“I drive myself too hard.” “I sometimes push others too far.” “When I want something badly, I don’t know when to stop.” “When I’m stressed I sometimes take it out on my team.” “The ends justify the means.”
If any of these statements sound like you, join the club. The bad news is you’re a stress monster control freak who makes everyone around you miserable. The good news is you’re likely to be very successful. And you’re in very good company.
I, for one, have put myself and probably half the people who have ever worked for me, worked alongside me, or even lived with me through the same meat grinder since day one. So be it. And it’s absolutely a big reason for my success. And I’m not alone.
Not to compare myself with any of the greats but the truth is Steve Jobs was known for the same thing. So were Bill Gates and Larry Ellison. So are Elon Musk and Mark Zuckerberg. They expect great things of themselves and others. That’s who they are. That’s how they roll.
I keep reading that we should lighten up and quit being so competitive. That we shouldn’t be perfectionists. That we should cut ourselves and others some slack. That we shouldn’t set the bar quite so high. That’s the popular wisdom of the day, is it not?
I don’t know how to tell you this, but that’s an incredibly slippery slope. It sounds great on paper, but, in reality, it’s impossible to manage. You either want to accomplish great things or you don’t. If you don’t expect and push for it, you don’t get it. It’s pretty black and white.
But, hey, that doesn’t mean you have to be an insane jerk about it just because some of us are. If you can somehow manage to pull off being nice and not flying off the handle when people make commitments and let you down, go for it. Be my guest. More power to you. But that’s a pretty tight strait to navigate, I can tell you that. You pretty much have to be the Magellan of management.
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One story in particular sticks in my mind. I use it to coach people all the time. I think you’ll get a lot out of it or at least enjoy it in a “misery loves company” sort of way.
My company was planning its IPO, and we had our first daylong due diligence meeting with all the investment bankers and their analysts and lawyers. I was the company’s senior veep of marketing and sales. It was my job to stand up, present our business and have all the answers to a million and one questions as the pros picked apart every last detail.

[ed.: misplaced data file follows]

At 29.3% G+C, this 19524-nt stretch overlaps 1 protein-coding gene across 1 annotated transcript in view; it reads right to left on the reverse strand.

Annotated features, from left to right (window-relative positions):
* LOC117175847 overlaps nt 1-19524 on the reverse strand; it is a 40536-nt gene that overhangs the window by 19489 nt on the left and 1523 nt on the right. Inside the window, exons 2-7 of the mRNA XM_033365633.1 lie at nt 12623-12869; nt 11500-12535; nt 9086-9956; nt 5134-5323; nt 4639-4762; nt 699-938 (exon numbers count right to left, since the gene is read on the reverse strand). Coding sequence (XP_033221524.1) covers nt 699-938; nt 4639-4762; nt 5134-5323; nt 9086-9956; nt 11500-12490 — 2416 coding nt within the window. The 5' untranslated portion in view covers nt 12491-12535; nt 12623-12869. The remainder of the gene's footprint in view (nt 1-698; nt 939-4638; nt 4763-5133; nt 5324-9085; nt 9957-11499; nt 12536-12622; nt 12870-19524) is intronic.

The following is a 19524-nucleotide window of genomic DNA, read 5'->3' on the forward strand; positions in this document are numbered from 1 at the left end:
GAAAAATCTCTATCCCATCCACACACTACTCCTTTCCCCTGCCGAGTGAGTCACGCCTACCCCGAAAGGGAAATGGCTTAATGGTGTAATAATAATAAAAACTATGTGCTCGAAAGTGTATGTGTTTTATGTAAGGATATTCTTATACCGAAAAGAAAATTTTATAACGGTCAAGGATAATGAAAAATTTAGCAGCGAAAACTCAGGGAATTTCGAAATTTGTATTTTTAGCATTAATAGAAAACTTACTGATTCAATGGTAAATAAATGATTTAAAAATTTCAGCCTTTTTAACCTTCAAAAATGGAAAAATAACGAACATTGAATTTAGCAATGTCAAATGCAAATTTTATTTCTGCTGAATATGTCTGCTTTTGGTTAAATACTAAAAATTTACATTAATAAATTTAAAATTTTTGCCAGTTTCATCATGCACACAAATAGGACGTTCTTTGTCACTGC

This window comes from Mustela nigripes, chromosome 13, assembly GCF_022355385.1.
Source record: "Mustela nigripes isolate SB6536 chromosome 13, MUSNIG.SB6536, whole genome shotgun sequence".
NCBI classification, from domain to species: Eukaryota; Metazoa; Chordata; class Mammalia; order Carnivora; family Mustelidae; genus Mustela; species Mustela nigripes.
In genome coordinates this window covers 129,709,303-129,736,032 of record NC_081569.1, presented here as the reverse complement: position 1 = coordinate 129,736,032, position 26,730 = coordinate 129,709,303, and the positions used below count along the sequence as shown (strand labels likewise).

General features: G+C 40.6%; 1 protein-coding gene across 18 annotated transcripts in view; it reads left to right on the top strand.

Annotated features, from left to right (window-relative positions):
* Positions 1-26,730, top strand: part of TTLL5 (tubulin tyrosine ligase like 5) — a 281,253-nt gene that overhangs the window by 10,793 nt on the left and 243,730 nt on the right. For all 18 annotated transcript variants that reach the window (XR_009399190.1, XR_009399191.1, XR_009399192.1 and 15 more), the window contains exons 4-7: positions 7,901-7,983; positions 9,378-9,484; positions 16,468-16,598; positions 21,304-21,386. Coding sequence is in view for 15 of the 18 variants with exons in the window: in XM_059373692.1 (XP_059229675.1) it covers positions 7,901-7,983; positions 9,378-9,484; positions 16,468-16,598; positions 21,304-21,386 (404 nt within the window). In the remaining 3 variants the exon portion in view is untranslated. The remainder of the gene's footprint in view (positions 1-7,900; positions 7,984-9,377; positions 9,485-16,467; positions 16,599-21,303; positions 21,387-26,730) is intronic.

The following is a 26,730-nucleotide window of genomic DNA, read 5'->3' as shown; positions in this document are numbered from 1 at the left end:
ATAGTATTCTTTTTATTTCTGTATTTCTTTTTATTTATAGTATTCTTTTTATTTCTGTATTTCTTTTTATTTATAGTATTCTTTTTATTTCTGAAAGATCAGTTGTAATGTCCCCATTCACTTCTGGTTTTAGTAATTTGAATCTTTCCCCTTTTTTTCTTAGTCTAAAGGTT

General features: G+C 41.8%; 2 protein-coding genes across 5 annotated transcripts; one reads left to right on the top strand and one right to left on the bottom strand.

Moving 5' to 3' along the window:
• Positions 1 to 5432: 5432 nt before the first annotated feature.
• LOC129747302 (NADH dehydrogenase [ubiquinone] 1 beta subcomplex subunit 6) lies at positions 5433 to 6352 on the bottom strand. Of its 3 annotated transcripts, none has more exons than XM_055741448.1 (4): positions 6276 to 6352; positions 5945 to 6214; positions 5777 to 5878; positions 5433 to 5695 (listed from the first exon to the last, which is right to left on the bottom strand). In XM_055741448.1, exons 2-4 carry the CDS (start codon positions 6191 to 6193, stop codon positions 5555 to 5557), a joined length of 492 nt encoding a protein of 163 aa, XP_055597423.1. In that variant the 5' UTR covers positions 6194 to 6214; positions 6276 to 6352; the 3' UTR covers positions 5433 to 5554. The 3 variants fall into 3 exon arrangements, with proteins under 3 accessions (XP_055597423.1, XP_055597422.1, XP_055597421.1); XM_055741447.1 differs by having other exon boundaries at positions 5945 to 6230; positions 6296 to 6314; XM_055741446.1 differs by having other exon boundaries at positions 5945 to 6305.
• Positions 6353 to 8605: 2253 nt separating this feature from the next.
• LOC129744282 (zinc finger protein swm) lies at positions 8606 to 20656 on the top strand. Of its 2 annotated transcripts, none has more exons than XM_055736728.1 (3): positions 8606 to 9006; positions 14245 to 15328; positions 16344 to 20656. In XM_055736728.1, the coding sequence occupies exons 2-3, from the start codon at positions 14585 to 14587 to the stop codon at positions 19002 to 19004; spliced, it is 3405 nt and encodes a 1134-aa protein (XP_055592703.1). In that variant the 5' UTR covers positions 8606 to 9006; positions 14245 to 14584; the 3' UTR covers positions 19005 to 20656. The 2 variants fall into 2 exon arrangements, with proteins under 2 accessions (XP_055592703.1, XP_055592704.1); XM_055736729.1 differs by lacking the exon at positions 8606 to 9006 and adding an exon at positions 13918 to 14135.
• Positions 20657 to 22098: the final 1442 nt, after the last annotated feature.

Due diligence is a tough process. No stone is left unturned. I knew that and that was fine. I’d been there before. I could do this. I just needed my team to spend a couple of weeks filling in all the missing pieces we’d previously waved our arms about and said, “We’ll figure that out later.” Well, this was later. Later was now.
It’s the big day of the big presentation. As usual, everything’s down to the wire. It was nail-biting time but that was cool. I understood. I held my breath and told my CEO I had everything under control even though I didn’t. But that’s what a good boss does, right? Shoulders the stress while his team does the heavy lifting. I did that. I had faith in them.
I sat in the lobby of Silicon Valley’s biggest corporate law firm and waited for the last guy to show up with a thumb drive of the only charts I was missing. Minutes before the meeting begins he pulls up, gets out of his car, walks breathlessly into the lobby and hands me the thumb drive.
For a second or two, I’m relieved. I can feel my confidence surging. Then the guy sort of looks at me in a funny way and I know something bad is coming. I can feel all the blood drain from my face as he says, “Um … there are still a few gaps in the forecast.”
I did one of those double take -- you know, where you blink your eyes a bunch of times, shake your head a bit and hope you heard wrong. I said, “What do you mean there are some gaps in the forecast?” I’m sure it came out sounding like Jack Nicholson from “The Shining.” I really didn’t mean to freeze the guy in his tracks but what can I say? I was stunned.
Look, I don’t want to get into the gory details here but let’s just say the guy didn’t have a butt left when he scurried out of the building and back to our headquarters, leaving me to face an enormous conference room full of hungry bankers, analysts and lawyers with unexplained gaps in a revenue forecast that our entire business plan rested upon.
Long story short, I fudged my way through the meeting. Over the coming months we got our S-1 prospectus and roadshow pitch done and approved. Of course, that’s exactly when the dot-com bubble burst, putting off our IPO by, oh, about four years. But we did eventually go out and today the company has a $1 billion plus valuation.
In case you’re wondering, that employee survived the episode. I think it surprised both of us but he made the cut. Years later he told me over beers that, while he was terrified of me – perhaps more of letting me down than anything – he was all the better for it, learned a lot and all that good stuff.
Meanwhile, after 20-something years of corporate craziness, I quit “the life” more than a decade ago and operate in a somewhat lower gear these days. Sure, I still hold myself to the highest standards, but I no longer strike fear into the hearts of those around me. And that’s a good thing.
But I wouldn’t change one minute of all those previous years. It was, after all, the genuine me and some great things came of it. If it’s the genuine you, don’t second-guess yourself. Do what you have to do. Life is long. You’ll have time to tone it down later, as I did. Just be true to yourself and everything will work out fine.
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